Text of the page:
Connection Among All Living Souls

"John saw curious looking beasts in heaven, he saw every creature that was in heaven, all the beasts, fowls, & fish in heaven, actually there, giving glory to God. I suppose John saw beings there, that had been saved from ten thousand times ten thousand earths like this, strange beasts of which we have no conception all might be seen in heaven. John learned that God glorified himself by saving all that his hands had made whether beasts, fowl fishes or man, and He will glorify Himself with them."
Church Leaders
Joseph Smith, Jr.
Presidents of the Church
The Words of Joseph Smith: The Contemporary Accounts of the Nauvoo Discourses of the Prophet Joseph, 185.
"We are a part of all life and should study carefully our relationship to it. We should be in sympathy with it, and not allow our prejudices to create a desire for its destruction. The unnecessary destruction of life begets a spirit of destruction which grows within the soul. It lives by what it feeds upon and robs man of the love that he should have for the works of God. It hardens the heart of man and makes him prey upon the social welfare which he should feel for the happiness and advancement of his fellow-man. The unnecessary destruction of life is a distinct spiritual loss to the human family. Men cannot worship the Creator and look with careless indifference upon his creations. The love of all life helps man to the enjoyment of a better life. It exalts the spiritual nature of those in need of divine favor."
Church Leaders
Joseph F. Smith
Presidents of the Church
Juvenile Instructor 53;182-183, April 1918
"The idea prevails in general, I believe, in the religious world where the Gospel truth is misunderstood, that man is the only being on the earth that has what is called a 'soul' or a spirit. We know this is not the case, for the Lord has said that not only has man a spirit, and is thereby a living soul, but likewise the beasts of the field, the fowl of the air, and the fish of the sea, have spirits, and hence are living souls. But this does not make them kinsmen to the sons and daughters of God. They are our Father's creations, not his offspring, and that is the great difference between man and beast. It would be a very strange world where animals were not found. If, after the resurrection of the dead, we discovered that man was the only living creature with immortality, we would certainly consider it a very strange world. Yet the idea does prevail that man has a spirit and the animals have not, and this is the great thing that distinguished man from all other beings. The fish, the fowl, the beasts of the field, lived before they were placed naturally in this earth, and so did the plants that are upon the face of the earth. No doubt the spirits that possess the bodies of the animals are in the similitude of their bodies. In other words the bodies of animals conform to the spirits which possess them, and which existed before they were placed on the earth. The Lord has made nothing to be destroyed. He has not [built] to tear down, but what is done is done with the idea of permanency."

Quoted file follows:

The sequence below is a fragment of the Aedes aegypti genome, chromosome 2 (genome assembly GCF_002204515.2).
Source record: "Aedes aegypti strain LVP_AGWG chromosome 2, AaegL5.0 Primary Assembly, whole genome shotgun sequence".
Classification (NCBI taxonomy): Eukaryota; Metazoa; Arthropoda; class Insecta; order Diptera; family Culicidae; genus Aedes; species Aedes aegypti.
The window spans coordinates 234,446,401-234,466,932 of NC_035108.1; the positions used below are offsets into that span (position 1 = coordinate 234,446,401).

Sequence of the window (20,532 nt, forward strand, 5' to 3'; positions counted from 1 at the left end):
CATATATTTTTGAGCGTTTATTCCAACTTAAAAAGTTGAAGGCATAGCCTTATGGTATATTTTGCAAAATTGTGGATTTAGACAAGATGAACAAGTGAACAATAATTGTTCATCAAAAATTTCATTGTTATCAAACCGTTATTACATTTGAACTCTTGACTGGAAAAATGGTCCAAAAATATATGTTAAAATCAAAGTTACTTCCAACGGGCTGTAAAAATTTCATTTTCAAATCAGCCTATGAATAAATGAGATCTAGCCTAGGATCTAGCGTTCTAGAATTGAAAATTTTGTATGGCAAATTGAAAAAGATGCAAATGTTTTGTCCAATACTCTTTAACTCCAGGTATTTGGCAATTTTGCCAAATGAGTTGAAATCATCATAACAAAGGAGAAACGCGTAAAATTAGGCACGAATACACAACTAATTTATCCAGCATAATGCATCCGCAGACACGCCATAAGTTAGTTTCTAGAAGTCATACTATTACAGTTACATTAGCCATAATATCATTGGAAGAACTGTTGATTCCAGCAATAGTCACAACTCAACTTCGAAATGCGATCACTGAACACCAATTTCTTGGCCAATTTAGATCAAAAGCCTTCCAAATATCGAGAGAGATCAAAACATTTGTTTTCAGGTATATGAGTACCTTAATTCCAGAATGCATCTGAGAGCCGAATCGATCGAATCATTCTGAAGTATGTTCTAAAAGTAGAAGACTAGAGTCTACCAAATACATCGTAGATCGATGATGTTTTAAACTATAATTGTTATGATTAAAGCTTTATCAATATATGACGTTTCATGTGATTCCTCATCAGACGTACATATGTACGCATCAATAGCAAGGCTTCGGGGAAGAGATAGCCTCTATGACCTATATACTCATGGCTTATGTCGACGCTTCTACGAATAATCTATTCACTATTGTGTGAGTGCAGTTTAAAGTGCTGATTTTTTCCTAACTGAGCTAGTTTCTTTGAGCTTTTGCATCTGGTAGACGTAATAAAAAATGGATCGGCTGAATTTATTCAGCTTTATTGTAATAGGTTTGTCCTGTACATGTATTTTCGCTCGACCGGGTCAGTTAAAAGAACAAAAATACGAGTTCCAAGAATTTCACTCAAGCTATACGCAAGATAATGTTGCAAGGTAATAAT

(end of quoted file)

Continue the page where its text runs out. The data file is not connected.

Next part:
Church Leaders
Joseph F. Smith
Presidents of the Church
Doctrines of Salvation 1:40
“In modern revelation the Lord told us more about . . . the light which was to shine, which was to enlighten our understanding, and was to give light and intelligence to all mankind; it was to be in the light of the sun, the moon and the stars; indeed, we may say this light [the light of Christ] was to constitute the reason in man and the instinct in animal life.”
Church Leaders
Harold B. Lee
Presidents of the Church
Conference Report, October 1944, 74.
"We can never afford to be cruel or indifferent or ungenerous, because we are all connected, even if it is in a pattern that only God sees."
Church Leaders
Chieko Okazaki
General Authorities
"Cat's Cradle of Kindness," April 1993 General Conference.
"To be whole. To be complete. Wildness reminds us what it means to be human, what we are connected to rather than what we are separate from."
Other Sources
Terry Tempest Williams
Other Writings of Mormons
“Statement of Terry Tempest Williams, Naturalist-in-Residence Utah Museum of Natural history, Salt Lake City, Utah, before the Senate Subcommittee on Forest & Public Lands Management regarding the Utah Public Lands Management Act of 1995. Washington, D.C. July 13, 1995”